Although there are signs that mainstream couture houses are catching on that certain symbols of Native iconography, such as the Plains headdress or the Yei symbol, should not be mined for consumption, dynamics of cultural power in the fashion industry remain largely unchanged.  From Europe’s fashion capitals to ‘Indian Country,’  the rapacious and exploitative forces of empire continue to flourish, with its emperors and empresses building their kingdoms on the backs of authentic Native designers and artisans that often struggle to succeed or make a living from their craft.

“Racism comes into play when we’re talking about power – who gets the right to represent whom?” writes Metcalfe.  “In this case, KTZ continues colonial and racist exploitive acts.”

KTZ’s chief apologist, Kelly Cutrone, told the BBC that the designer has drawn from myriad sources over the last 20 years, including the Cherokee, Apache, pagan witches and the Masai.

“Even if there is a similarity, these images have existed for hundreds of years,” says Cutrone.  “I understand if she [Yellowtail} said that it is her design and she has worn it, but so did thousands of people for thousands of years."

In rebuttal, consider Adrienne Keene's argument:

"So why is it that Indigenous intellectual property is not seen as “real” intellectual property? Yes, the boundaries are difficult to find and difficult to enforce–but if KTZ had directly ripped off images from, say Valentino, or Yves Saint Laurent, or, shoot, McDonalds or Apple or anyone else, there would be a major case to be made about violations of intellectual property rights, and people would scoff at his lack of creativity."

And the cornerstone of her argument: "But “primitive” or in his words, “primal” peoples are not ever given the same consideration. Our designs and cultural markers are used to “enhance” white culture, while white cultural artifacts are protected and policed."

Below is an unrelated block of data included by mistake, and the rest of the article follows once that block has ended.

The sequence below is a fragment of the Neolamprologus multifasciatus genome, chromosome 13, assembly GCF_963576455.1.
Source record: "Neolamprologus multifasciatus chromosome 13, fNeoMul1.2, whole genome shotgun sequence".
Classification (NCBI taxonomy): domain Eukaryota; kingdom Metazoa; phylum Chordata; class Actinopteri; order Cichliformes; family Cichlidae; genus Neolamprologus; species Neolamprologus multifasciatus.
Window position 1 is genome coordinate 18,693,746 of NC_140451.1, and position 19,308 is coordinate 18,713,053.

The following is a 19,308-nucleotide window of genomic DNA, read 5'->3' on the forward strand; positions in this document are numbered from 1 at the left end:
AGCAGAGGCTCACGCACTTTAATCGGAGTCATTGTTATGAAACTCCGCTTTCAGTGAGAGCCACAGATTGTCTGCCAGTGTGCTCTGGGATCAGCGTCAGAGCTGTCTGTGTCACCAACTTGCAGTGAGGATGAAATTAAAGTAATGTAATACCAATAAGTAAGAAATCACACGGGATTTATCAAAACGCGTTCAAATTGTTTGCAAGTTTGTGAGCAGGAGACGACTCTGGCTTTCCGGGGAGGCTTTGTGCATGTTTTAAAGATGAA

For her part, Cutrone rejects the idea that Native design aesthetic belong to Native designers.

"Nobody is one race," she tells the BBC. "You can get DNA tested and have backgrounds that you didn't even know about."

Cutrone's remarks reflect the insidious nature of deeply rooted colonial thinking, further entrenched in Pejoski's lack of knowledge and inadequate 'research' of Native peoples and their cultures, as well as a deep-seated ignorance of Native women's lives in particular.

Had Pejoski, and by extension Cutrone, any genuine understanding of Indigenous design, culture and politics, he would understand the vast difference between shared DNA and lived experience.  Pejoski and Cutrone would have understood that by saying that the collection is a "tribute to the primal woman indigenous to this land, who evolves into a sexualized, empowered being,"  they were both negating any preexisting notion of these 'primal' women's sexuality, and also treading into the raw, painful loss of North America's 'Stolen Sisters,' the thousands of Indigenous women murdered and missing as a result of centuries of colonial devaluation of their lives and humanity.

"KTZ wanted honor Indigenous women, but instead they erased us," writes Keene of a recent conversation with Yellowtail.  "The other piece [Yellowtail] pointed out that resonated deeply with me are the layers of erasure, violation, and power that went into this situation. We talk so much about missing and murdered indigenous women, and this is yet another example of how we are systematically erased.”

But in the end, Yellowtail will not allow KTZ to erase her.

“I do not want to see that KTZ dress being sold in stores this fall. With an adjustment of pattern placement & shape it can easily be changed,” says Yellowtail.

“It’s clear the fashion industry sees us,” she continues.  “This is an incredible time to act and move forward. This does not mean we stop, shut down and hide because we are scared they will continue to take from us.  Let’s move forward, let’s elevate and rise to the occasion. Keep creating, keep being inspired, keep moving our people forward.”

Tweet your support for Bethany (@byellowtail), contact KTZ Official and ask that the dress be removed from the collection – INFO@K-T-Z.CO.UK.  And support Native designers by shopping the Beyond Buckskin Boutique.